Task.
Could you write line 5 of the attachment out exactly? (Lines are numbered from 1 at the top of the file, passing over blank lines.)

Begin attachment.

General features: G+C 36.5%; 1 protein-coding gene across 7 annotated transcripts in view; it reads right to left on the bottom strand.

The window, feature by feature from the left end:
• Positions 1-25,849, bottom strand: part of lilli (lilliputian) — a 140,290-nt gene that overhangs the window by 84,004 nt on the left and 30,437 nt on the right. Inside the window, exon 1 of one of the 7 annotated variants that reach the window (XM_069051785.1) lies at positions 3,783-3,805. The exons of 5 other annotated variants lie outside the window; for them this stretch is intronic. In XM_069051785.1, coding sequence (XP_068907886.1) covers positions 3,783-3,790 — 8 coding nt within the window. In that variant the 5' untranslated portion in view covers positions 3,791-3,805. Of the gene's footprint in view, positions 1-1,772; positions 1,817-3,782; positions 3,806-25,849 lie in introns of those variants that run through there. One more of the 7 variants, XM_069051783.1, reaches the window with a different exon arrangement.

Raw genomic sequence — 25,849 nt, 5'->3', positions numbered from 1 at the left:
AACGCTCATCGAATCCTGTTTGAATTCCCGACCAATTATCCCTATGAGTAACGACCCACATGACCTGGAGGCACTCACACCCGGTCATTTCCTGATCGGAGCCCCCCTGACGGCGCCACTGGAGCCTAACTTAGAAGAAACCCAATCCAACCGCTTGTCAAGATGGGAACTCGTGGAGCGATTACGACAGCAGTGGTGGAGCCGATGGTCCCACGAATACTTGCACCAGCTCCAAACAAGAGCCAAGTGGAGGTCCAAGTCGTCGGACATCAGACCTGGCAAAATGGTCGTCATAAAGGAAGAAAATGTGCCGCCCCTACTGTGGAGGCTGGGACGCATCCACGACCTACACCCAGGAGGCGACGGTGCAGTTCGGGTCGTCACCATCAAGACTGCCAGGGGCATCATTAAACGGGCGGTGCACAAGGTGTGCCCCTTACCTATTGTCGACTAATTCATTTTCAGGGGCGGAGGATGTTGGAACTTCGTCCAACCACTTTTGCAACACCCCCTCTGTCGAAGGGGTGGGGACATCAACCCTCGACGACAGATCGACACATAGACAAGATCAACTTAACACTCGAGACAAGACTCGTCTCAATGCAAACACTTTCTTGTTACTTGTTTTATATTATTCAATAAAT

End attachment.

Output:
AACGCTCATCGAATCCTGTTTGAATTCCCGACCAATTATCCCTATGAGTAACGACCCACATGACCTGGAGGCACTCACACCCGGTCATTTCCTGATCGGAGCCCCCCTGACGGCGCCACTGGAGCCTAACTTAGAAGAAACCCAATCCAACCGCTTGTCAAGATGGGAACTCGTGGAGCGATTACGACAGCAGTGGTGGAGCCGATGGTCCCACGAATACTTGCACCAGCTCCAAACAAGAGCCAAGTGGAGGTCCAAGTCGTCGGACATCAGACCTGGCAAAATGGTCGTCATAAAGGAAGAAAATGTGCCGCCCCTACTGTGGAGGCTGGGACGCATCCACGACCTACACCCAGGAGGCGACGGTGCAGTTCGGGTCGTCACCATCAAGACTGCCAGGGGCATCATTAAACGGGCGGTGCACAAGGTGTGCCCCTTACCTATTGTCGACTAATTCATTTTCAGGGGCGGAGGATGTTGGAACTTCGTCCAACCACTTTTGCAACACCCCCTCTGTCGAAGGGGTGGGGACATCAACCCTCGACGACAGATCGACACATAGACAAGATCAACTTAACACTCGAGACAAGACTCGTCTCAATGCAAACACTTTCTTGTTACTTGTTTTATATTATTCAATAAAT